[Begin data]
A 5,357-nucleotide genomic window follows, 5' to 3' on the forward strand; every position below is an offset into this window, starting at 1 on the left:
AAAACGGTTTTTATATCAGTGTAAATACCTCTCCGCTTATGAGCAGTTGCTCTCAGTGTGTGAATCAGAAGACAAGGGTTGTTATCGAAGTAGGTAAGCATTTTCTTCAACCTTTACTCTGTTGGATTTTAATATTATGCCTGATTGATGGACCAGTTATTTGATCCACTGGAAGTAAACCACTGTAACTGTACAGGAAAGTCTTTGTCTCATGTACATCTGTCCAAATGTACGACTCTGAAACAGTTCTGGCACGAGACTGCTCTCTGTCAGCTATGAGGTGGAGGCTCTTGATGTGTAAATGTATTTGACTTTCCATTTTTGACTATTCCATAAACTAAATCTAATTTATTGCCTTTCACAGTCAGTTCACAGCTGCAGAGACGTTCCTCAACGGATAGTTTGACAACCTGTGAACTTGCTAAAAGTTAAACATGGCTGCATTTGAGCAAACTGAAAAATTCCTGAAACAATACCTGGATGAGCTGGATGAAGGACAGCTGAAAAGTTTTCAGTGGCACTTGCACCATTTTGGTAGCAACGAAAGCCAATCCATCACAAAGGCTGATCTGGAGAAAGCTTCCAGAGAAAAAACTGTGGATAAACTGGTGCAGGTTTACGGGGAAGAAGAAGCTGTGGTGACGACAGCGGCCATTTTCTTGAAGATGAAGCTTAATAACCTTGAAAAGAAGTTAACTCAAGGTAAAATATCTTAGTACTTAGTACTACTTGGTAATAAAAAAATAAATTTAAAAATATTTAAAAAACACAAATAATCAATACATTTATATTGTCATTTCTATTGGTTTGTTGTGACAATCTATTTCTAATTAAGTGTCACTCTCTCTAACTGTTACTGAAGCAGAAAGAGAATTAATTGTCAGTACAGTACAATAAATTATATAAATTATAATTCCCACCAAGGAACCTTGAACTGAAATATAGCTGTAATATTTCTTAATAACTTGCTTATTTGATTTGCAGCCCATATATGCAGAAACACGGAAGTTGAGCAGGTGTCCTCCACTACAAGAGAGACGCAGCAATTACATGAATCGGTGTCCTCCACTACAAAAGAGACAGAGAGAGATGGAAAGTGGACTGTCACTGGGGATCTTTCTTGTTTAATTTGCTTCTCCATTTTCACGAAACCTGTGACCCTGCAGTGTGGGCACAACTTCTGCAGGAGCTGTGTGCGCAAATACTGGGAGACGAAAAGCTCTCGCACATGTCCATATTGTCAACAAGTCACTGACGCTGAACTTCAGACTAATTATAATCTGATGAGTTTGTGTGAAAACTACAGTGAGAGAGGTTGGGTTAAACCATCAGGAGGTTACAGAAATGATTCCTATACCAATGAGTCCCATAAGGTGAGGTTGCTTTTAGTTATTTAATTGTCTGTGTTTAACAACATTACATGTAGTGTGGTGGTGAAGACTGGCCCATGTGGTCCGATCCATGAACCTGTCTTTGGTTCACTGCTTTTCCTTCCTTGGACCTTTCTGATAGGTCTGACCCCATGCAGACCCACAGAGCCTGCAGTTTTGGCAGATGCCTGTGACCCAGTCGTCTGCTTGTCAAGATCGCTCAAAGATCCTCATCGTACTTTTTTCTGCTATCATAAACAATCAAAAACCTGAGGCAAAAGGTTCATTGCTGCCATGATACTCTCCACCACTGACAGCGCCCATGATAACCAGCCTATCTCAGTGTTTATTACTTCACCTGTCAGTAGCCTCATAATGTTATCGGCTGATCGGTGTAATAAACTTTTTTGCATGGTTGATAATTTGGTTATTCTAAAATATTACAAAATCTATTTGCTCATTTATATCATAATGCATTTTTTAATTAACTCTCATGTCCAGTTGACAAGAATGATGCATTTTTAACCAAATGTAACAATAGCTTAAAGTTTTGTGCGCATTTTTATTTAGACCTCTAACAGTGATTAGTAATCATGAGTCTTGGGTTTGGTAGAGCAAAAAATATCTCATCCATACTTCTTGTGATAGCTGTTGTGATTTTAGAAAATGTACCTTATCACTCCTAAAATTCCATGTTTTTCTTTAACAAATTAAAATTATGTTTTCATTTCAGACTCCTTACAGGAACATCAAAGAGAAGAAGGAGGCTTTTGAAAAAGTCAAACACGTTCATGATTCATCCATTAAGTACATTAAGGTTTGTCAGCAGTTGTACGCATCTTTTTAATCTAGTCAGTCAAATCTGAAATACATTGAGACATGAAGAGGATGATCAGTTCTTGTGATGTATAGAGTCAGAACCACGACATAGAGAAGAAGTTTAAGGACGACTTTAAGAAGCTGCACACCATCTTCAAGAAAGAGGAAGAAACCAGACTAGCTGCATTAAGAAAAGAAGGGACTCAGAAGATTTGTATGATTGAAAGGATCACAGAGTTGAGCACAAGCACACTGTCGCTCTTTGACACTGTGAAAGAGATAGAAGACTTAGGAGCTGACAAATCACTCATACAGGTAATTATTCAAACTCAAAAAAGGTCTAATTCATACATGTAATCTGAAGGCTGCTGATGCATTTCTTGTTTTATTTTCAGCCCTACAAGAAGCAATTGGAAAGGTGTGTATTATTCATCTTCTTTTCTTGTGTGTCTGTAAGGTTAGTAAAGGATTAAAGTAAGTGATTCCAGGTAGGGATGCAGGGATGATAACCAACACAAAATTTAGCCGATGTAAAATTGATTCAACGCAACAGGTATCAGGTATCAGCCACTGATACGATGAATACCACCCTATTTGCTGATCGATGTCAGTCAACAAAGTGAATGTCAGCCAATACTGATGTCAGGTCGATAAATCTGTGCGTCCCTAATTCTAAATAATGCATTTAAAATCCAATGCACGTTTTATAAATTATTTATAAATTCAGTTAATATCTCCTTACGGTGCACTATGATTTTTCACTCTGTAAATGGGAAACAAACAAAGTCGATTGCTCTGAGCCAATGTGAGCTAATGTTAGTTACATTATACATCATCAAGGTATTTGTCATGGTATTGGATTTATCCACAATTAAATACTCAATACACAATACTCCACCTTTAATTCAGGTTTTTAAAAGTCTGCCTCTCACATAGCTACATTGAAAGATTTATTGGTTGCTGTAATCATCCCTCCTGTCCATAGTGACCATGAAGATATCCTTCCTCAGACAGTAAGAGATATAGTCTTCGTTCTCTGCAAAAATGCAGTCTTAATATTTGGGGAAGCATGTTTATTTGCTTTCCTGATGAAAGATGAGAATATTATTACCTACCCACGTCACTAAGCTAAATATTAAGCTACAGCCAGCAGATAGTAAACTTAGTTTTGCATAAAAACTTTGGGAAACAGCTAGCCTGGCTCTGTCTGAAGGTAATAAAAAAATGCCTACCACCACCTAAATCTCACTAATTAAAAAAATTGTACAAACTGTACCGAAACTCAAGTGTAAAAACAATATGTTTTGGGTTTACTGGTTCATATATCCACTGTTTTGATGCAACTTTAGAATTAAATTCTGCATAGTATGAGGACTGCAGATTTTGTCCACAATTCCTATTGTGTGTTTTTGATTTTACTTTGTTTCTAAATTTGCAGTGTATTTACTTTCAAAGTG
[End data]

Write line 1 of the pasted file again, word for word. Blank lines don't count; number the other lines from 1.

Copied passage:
A 5,357-nucleotide genomic window follows, 5' to 3' on the forward strand; every position below is an offset into this window, starting at 1 on the left: